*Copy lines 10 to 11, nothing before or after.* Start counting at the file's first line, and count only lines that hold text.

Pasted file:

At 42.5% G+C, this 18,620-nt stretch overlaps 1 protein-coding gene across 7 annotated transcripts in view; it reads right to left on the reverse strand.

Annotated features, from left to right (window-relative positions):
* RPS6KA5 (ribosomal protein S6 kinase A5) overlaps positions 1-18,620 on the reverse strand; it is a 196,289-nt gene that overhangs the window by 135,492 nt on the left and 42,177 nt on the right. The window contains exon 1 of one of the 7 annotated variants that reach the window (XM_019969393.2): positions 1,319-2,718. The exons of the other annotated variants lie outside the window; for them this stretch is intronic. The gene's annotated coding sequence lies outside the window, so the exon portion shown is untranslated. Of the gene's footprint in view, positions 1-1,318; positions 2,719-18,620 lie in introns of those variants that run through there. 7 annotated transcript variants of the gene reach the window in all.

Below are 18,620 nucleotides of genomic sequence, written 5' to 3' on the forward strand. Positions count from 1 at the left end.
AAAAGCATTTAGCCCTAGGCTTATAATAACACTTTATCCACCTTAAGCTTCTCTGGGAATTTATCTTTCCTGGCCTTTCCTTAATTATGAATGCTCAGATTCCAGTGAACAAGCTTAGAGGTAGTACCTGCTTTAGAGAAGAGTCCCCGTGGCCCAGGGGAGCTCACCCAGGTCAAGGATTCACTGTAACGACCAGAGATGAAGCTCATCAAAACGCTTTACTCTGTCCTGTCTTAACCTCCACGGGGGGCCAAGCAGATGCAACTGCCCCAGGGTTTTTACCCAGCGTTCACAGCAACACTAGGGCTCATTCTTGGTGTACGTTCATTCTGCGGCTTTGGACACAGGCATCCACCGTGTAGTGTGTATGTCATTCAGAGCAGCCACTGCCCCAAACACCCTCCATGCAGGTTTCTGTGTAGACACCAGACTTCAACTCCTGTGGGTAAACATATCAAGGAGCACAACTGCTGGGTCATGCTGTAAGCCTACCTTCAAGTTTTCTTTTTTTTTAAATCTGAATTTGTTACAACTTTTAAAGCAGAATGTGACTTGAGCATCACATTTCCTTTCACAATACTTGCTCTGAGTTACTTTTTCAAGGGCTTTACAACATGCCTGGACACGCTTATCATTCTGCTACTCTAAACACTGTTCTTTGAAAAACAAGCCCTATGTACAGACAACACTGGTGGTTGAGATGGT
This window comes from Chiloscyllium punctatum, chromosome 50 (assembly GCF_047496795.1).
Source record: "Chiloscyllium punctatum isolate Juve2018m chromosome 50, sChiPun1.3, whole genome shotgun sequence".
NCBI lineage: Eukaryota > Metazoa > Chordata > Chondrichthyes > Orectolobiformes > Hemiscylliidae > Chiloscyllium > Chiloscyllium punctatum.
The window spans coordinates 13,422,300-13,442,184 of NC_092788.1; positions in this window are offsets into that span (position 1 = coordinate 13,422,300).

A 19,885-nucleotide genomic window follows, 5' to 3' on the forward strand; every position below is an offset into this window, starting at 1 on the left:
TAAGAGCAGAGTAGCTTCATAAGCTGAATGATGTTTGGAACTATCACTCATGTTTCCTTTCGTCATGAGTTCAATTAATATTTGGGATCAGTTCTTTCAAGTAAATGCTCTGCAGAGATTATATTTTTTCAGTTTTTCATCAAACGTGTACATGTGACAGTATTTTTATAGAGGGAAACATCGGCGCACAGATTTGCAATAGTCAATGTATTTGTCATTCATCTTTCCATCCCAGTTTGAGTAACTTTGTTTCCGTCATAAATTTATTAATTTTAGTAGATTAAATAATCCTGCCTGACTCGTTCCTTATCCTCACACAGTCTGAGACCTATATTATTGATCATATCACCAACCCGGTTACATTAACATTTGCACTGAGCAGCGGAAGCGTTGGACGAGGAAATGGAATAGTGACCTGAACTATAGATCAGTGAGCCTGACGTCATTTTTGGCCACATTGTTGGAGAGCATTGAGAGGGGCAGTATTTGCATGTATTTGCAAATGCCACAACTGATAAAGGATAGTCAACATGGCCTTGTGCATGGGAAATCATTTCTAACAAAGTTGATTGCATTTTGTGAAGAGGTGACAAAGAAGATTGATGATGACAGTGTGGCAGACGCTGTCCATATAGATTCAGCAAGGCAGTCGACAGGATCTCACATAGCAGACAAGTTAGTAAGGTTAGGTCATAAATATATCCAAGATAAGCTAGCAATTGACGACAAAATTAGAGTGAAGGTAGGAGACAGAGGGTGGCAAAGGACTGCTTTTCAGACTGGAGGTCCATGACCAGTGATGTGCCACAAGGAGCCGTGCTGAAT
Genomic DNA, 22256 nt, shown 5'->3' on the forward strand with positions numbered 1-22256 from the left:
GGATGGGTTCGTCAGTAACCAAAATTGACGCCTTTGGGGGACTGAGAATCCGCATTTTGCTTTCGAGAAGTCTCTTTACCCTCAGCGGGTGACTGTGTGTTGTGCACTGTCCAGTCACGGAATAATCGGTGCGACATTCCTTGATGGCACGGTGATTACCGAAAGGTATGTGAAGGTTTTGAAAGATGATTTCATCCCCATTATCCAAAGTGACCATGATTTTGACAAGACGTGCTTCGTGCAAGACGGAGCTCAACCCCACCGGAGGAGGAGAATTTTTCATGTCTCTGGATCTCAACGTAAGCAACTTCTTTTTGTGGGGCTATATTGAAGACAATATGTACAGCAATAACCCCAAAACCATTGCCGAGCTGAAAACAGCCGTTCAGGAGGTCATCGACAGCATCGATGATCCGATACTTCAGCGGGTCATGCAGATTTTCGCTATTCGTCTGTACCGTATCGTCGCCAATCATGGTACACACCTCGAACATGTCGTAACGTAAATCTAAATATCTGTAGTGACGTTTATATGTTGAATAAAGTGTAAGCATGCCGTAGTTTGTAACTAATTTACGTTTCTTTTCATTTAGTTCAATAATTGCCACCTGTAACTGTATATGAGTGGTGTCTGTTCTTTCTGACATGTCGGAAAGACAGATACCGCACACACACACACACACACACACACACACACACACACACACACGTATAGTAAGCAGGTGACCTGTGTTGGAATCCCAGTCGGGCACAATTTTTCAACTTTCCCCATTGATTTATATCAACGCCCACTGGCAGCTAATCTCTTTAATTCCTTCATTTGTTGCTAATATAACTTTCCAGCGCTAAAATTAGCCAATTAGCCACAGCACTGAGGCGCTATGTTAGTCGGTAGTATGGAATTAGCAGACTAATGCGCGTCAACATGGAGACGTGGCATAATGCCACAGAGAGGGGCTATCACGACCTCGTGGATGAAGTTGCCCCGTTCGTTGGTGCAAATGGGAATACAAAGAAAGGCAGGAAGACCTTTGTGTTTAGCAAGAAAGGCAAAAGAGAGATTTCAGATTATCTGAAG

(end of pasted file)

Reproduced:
A 19,885-nucleotide genomic window follows, 5' to 3' on the forward strand; every position below is an offset into this window, starting at 1 on the left:
TAAGAGCAGAGTAGCTTCATAAGCTGAATGATGTTTGGAACTATCACTCATGTTTCCTTTCGTCATGAGTTCAATTAATATTTGGGATCAGTTCTTTCAAGTAAATGCTCTGCAGAGATTATATTTTTTCAGTTTTTCATCAAACGTGTACATGTGACAGTATTTTTATAGAGGGAAACATCGGCGCACAGATTTGCAATAGTCAATGTATTTGTCATTCATCTTTCCATCCCAGTTTGAGTAACTTTGTTTCCGTCATAAATTTATTAATTTTAGTAGATTAAATAATCCTGCCTGACTCGTTCCTTATCCTCACACAGTCTGAGACCTATATTATTGATCATATCACCAACCCGGTTACATTAACATTTGCACTGAGCAGCGGAAGCGTTGGACGAGGAAATGGAATAGTGACCTGAACTATAGATCAGTGAGCCTGACGTCATTTTTGGCCACATTGTTGGAGAGCATTGAGAGGGGCAGTATTTGCATGTATTTGCAAATGCCACAACTGATAAAGGATAGTCAACATGGCCTTGTGCATGGGAAATCATTTCTAACAAAGTTGATTGCATTTTGTGAAGAGGTGACAAAGAAGATTGATGATGACAGTGTGGCAGACGCTGTCCATATAGATTCAGCAAGGCAGTCGACAGGATCTCACATAGCAGACAAGTTAGTAAGGTTAGGTCATAAATATATCCAAGATAAGCTAGCAATTGACGACAAAATTAGAGTGAAGGTAGGAGACAGAGGGTGGCAAAGGACTGCTTTTCAGACTGGAGGTCCATGACCAGTGATGTGCCACAAGGAGCCGTGCTGAAT